• Starwood scoops Four Pillars

Starwood Capital has snapped up another UK hotel chain to add to its collection. The latest purchase is Four Pillars, which has the potential to be added into the company’s other recent UK hotel sector purchase, in due course.

With Four Pillars, Starwood gains a 683 room portfolio of five owned and leased hotels, and one managed hotel. A mix of styles, the three and four star properties are all based in the Oxfordshire and Gloucestershire area, west of London.

The largest of the portfolio is a modern 328 room venue at Cotswold Water Park, with facilities for larger conferences and events in a rural setting. The property includes 63 self catering apartments, which are promoted for short breaks. Also in Gloucestershire is Tortworth Court, a Victorian mansion with 190 rooms.

In Oxford, Four Pillars has the 174 room Oxford Spires, and smaller 84 room Oxford Thames, which has recently undergone a GBP2m extension and refit. Outside Oxford, the company has an 87 room contemporary hotel in Witney, and manages a three star, 66 room hotel in Abingdon.

"Four Pillars offers high-quality, full-service, four-star hotels in superb locations," said Kevin Colket, Senior Vice President at Starwood Capital Group. "We look forward to building on the company's operational excellence and its longstanding client focus."

Four Pillars has been through several changes of ownership in recent years. In 2007, it was bought by RREEF, a Deutsche Bank investment vehicle, in a deal reckoned to be worth GBP121m. The deal – when management had only initially sought a sale and manageback of their properties – was indicative of the heated investment market of the time. For RREEF, this was a new step into the UK hospitality sector.

At the time, Four Pillars had five hotels and there was talk of expanding, with RREEF’s Alistair Dixon stating: "Through our partnership with the Four Pillars management team, we have created a solid platform for future investment and intend to build a substantial portfolio over the coming years."

But the planned growth was not to come, as the market peaked. With conditions becoming tougher, RREEF’s banking backers placed the Four Pillars parent company into administration in 2009. Consultants PwC reviewed alternative funding options, but faced with only low offers, the banks opted to stay on board and take an equity interest. In summer 2013, investment consultancy Canaccord Genuity was reportedly appointed to review the options once more for the Four Pillars business.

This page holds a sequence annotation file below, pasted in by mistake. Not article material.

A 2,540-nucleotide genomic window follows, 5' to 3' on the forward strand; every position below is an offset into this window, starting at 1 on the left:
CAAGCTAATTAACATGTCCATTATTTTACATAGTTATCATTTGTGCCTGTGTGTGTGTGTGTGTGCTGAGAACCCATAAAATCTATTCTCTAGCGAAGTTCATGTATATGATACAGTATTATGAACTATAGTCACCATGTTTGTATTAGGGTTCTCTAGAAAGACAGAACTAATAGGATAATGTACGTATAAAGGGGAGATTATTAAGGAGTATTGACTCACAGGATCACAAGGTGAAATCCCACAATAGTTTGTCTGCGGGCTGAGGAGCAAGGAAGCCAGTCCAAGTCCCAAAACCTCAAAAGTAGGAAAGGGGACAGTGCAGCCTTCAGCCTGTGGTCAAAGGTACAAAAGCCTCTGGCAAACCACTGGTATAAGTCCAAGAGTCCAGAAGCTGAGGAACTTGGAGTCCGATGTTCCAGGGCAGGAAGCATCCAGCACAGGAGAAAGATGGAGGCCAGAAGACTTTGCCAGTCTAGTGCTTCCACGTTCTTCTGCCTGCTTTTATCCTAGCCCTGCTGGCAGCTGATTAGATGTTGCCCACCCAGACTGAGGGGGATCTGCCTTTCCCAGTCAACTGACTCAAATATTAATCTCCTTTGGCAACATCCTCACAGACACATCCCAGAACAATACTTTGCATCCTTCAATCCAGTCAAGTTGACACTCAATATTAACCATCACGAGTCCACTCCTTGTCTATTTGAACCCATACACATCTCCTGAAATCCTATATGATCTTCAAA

The deal is the second purchase in the UK hotel market for Starwood, which in early 2013 bought the Principal Hayley group. That deal gave it a 23 strong portfolio of mainly large, city centre hotels, across the country – and one in France – with many of them local historic landmarks that are strong on conference facilities.

At the time, Starwood Capital chief executive Barry Sternlicht called the move “an exciting investment in the European hotels and conferences sector that provides us with a great platform to expand further in Europe.”

Comparing the geographical spread of the two brands, the Four Pillars venues provide an ideal fit into the Principal Hayley portfolio. The latter is strong in the north of the UK, has a good presence in London but currently offers clients just two hotels west of London. A rebrand could well be on the way.

 

HA Perspective: [by Katherine Doggrell] There have been several times in recent history where the words: “no-one will ever conference again” have been uttered. After 9/11, shares in teleconferencing companies soared on the belief that business people were too shaken to travel and, post-2007, corporates were seen as being profligate if they hit the road. Mini bars across the developed world grew dusty and filled with cobwebs.

So when Starwood Capital acquired Principal Hayley, questions were asked. Desmond Taljaard, then-head of asset management, Europe, Starwood Capital Europe Advisors, described the portfolio as “agglomeration rather than conglomeration. They’re not necessarily cohesive units, but we can make something out of it. If you’ve got a Lego starter pack it is easier to build a house than someone who hasn’t”.

It was also felt that the portfolio generated good solid cashflow and there was a lot of scope for Starwood Capital to pluck those low-hanging fruit. This is echoed in the Four Pillars portfolio, which should also benefit from the recent improvements in trading in the provinces.

With the likes of Marriott International revamping its meetings offering and launching an online booking and inspiration website, it looks as though it’s time to start thinking about the best way to build a bridge that can take the weight of an egg using only straws.

 

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